Chemotherapy sessions introduced closer to people’s homes
People in large parts of Somerset are now able to have cancer treatment closer to their home without travelling to Musgrove Park Hospital in Taunton.
It follows the extension of our chemotherapy and supportive therapies service to community hospitals in Bridgwater and Wellington.
A similar service was previously run through a Bumble Bus, which was provided by the charity Hope for Tomorrow and visited locations in Somerset.
But during the pandemic, with social distancing and increased infection prevention and control procedures in place, the way these services were provided outside of Musgrove needed to change.
Emma Wells-Burr, our Beacon Day Unit sister, said she was really pleased to be able to use some of our community hospitals to run these type of vital services.
“Once the pandemic hit we needed to start thinking about how we could safely provide our chemotherapy service in line with social distancing,” she said.
“We initially needed to consolidate the service in the more spacious Beacon Centre at Musgrove Park Hospital, but the experience of our patients is very important to us and we knew this meant many people would need to travel further than before.
“We therefore started to think about how we could provide these services differently to our local communities.
“Firstly, we set up a four-chair chemotherapy service at Wellington Hospital in July 2021 that operates twice a week – Tuesday and Thursday.
“And this was followed by another four-chair service at Bridgwater Hospital, which began in April 2022 – operating three times a week – Monday, Wednesday and Friday.”
The chemotherapy services at both community hospitals are run by our colleagues at Musgrove’s Beacon Centre, who rotate through the hospitals.
About 10 patients a day are seen at Wellington Hospital and about 13 patients a day at Bridgwater Hospital. The larger Beacon Day Unit at Musgrove Park Hospital sees up to 60 patients a day.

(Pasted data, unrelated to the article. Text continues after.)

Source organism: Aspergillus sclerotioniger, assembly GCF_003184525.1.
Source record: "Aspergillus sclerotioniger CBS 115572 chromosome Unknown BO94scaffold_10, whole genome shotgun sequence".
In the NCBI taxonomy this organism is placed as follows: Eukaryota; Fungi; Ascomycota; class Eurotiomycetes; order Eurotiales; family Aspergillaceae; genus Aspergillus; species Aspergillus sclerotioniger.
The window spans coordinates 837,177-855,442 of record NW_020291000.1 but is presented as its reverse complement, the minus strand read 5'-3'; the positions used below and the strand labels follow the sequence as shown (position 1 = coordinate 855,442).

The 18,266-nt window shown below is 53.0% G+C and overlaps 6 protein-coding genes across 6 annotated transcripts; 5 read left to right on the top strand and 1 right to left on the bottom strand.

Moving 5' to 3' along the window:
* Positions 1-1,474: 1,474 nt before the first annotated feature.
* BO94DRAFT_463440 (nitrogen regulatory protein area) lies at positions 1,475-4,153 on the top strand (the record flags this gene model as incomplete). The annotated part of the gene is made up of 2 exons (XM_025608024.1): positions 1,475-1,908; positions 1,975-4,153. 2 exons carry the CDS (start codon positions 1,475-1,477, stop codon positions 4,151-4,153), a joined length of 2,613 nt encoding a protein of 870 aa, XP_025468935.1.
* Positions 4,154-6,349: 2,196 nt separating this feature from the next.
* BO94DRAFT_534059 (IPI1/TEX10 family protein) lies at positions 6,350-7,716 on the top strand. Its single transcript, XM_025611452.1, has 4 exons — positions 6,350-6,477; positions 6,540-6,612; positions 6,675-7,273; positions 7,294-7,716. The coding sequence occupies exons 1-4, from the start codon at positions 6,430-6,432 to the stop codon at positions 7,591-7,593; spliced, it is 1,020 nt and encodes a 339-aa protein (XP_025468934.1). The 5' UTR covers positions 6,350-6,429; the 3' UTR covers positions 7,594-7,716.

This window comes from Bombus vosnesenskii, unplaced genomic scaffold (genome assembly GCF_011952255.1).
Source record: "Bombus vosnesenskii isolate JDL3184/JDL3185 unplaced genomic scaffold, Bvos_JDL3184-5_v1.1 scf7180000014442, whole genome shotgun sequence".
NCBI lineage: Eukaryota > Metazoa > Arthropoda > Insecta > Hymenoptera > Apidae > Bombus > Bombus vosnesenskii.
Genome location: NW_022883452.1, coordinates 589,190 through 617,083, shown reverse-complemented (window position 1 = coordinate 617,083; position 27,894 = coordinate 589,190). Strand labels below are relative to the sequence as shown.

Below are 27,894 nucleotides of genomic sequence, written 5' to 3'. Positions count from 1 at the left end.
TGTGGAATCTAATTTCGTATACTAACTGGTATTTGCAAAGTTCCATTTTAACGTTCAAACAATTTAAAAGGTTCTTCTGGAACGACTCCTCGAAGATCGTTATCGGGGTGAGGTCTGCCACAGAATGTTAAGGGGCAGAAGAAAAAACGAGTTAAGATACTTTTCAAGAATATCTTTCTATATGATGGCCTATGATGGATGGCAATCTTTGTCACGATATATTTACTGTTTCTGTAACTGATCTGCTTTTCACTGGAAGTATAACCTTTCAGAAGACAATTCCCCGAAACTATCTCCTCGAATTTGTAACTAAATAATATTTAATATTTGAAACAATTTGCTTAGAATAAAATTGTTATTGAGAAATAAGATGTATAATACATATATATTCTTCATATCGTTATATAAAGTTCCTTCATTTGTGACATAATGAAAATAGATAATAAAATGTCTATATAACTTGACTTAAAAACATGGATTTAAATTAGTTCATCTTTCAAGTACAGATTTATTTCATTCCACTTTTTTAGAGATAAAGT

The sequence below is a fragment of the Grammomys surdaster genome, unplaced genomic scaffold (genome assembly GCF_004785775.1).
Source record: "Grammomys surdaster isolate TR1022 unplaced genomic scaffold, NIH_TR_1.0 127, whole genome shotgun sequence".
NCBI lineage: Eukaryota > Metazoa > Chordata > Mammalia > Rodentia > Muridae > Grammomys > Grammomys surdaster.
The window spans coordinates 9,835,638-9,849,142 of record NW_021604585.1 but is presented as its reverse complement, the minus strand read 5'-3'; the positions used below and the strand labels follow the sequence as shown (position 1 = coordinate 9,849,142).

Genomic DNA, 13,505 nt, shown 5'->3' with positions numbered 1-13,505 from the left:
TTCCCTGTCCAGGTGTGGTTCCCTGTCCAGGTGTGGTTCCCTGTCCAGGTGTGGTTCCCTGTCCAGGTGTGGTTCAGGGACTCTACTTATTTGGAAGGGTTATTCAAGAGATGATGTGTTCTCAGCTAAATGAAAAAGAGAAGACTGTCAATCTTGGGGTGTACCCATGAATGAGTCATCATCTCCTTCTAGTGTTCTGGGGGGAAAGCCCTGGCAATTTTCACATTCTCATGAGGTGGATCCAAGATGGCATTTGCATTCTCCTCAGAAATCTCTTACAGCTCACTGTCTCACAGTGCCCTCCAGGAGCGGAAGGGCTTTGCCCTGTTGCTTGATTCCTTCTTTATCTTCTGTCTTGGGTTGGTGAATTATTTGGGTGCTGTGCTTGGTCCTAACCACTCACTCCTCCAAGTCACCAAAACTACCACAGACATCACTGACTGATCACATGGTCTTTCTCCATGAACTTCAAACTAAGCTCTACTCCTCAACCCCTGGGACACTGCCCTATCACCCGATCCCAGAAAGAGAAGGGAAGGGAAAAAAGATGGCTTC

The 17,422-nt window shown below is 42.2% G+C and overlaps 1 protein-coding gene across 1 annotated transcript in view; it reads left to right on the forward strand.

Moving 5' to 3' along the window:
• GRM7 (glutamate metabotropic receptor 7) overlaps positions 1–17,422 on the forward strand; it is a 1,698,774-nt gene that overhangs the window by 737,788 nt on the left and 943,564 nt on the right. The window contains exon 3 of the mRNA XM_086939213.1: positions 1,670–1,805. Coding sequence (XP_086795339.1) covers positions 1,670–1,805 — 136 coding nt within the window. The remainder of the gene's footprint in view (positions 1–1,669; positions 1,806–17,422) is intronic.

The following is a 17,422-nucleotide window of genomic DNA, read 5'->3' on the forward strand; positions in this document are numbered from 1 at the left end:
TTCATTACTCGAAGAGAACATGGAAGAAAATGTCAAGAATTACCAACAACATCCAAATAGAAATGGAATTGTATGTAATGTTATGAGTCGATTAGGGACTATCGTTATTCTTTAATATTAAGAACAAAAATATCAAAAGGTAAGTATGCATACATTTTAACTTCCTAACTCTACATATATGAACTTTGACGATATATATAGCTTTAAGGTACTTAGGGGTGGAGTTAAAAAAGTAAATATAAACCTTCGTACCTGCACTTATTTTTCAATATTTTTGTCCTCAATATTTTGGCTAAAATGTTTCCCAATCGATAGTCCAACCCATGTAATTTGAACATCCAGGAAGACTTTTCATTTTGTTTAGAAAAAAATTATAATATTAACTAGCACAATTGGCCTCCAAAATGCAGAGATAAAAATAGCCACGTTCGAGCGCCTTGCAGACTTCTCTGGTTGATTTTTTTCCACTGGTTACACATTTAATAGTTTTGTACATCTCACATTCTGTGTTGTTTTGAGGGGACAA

Every patient who uses our community hospital chemotherapy services must have had their first two treatments at the central hub at Musgrove Park Hospital first.
“By running services outside of Musgrove, we can provide vital chemotherapy and supportive therapies closer to people’s homes,” Emma continued.
“It means we have increased the number of patients we are able to treat by about 25% which is great news, particularly as the healthcare system recovers from the challenges brought about by the pandemic.
“It can be especially beneficial to patients who have long treatments as they can avoid that long journey into Musgrove, which can be even more daunting as many people can feel really tired after a spell of chemotherapy.
“We are able to offer free parking at Bridgwater Hospital and there’s a really cheap council-run car park across the road from Wellington Hospital. With the clinic settings inevitably much smaller our colleagues tend to have that little extra time with patients too.
“We’ve had really positive feedback from patients who’ve used the two community hospitals, especially when it’s for a venesection session, where a unit of blood is taken over 30 minutes, which could possibly mean a day off work if they need to come into Musgrove.
“We aren’t stopping here either as we want to extend our chemotherapy service in the community further and are looking at how we could set up a service in West Somerset in the near future.”
While the service has increased in size, colleagues and patients are also benefiting from those little extras that wouldn’t normally be funded by the NHS.
Colleagues in our chemotherapy team have a smart new look thanks to a kind-hearted businessman. Trevor Phelps, from Milverton, who is also the husband of one of our staff nurses, reached out to local churches and businesses who kindly donated money so we could purchase smart personalised NHS-branded fleeces for colleagues to wear, giving the team an identity.
And patients are benefiting too. When the pandemic first started, we needed to stop scalp cooling, where patients were less likely to lose their hair during chemotherapy, because it took that little extra time, which was difficult during an already busy time.
But now this added extra is now back up and running at Musgrove and two new scalp cooling machines are coming soon to Bridgwater and Wellington hospitals thanks to charitable funds.